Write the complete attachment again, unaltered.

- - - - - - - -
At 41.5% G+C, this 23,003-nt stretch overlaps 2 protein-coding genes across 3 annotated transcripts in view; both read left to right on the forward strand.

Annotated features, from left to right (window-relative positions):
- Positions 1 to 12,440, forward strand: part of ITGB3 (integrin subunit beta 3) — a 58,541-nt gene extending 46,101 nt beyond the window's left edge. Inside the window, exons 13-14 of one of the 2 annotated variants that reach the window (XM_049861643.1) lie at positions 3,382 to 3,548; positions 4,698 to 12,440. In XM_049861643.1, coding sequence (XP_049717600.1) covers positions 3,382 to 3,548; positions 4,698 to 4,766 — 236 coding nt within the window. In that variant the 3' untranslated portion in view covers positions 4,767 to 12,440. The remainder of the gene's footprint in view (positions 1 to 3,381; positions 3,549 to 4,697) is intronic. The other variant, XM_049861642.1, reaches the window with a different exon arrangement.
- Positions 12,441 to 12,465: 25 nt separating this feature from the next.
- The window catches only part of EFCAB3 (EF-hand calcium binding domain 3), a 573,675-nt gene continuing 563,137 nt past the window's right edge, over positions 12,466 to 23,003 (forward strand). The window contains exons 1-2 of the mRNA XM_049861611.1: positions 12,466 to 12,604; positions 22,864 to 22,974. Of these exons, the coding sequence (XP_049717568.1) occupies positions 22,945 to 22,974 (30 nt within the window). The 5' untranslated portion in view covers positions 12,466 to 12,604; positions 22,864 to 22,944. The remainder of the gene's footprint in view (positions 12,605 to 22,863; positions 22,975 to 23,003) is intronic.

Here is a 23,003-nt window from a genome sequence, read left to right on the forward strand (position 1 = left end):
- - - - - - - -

At 41.5% G+C, this 23,003-nt stretch overlaps 2 protein-coding genes across 3 annotated transcripts in view; both read left to right on the forward strand.

Annotated features, from left to right (window-relative positions):
- Positions 1 to 12,440, forward strand: part of ITGB3 (integrin subunit beta 3) — a 58,541-nt gene extending 46,101 nt beyond the window's left edge. Inside the window, exons 13-14 of one of the 2 annotated variants that reach the window (XM_049861643.1) lie at positions 3,382 to 3,548; positions 4,698 to 12,440. In XM_049861643.1, coding sequence (XP_049717600.1) covers positions 3,382 to 3,548; positions 4,698 to 4,766 — 236 coding nt within the window. In that variant the 3' untranslated portion in view covers positions 4,767 to 12,440. The remainder of the gene's footprint in view (positions 1 to 3,381; positions 3,549 to 4,697) is intronic. The other variant, XM_049861642.1, reaches the window with a different exon arrangement.
- Positions 12,441 to 12,465: 25 nt separating this feature from the next.
- The window catches only part of EFCAB3 (EF-hand calcium binding domain 3), a 573,675-nt gene continuing 563,137 nt past the window's right edge, over positions 12,466 to 23,003 (forward strand). The window contains exons 1-2 of the mRNA XM_049861611.1: positions 12,466 to 12,604; positions 22,864 to 22,974. Of these exons, the coding sequence (XP_049717568.1) occupies positions 22,945 to 22,974 (30 nt within the window). The 5' untranslated portion in view covers positions 12,466 to 12,604; positions 22,864 to 22,944. The remainder of the gene's footprint in view (positions 12,605 to 22,863; positions 22,975 to 23,003) is intronic.

Here is a 23,003-nt window from a genome sequence, read left to right on the forward strand (position 1 = left end):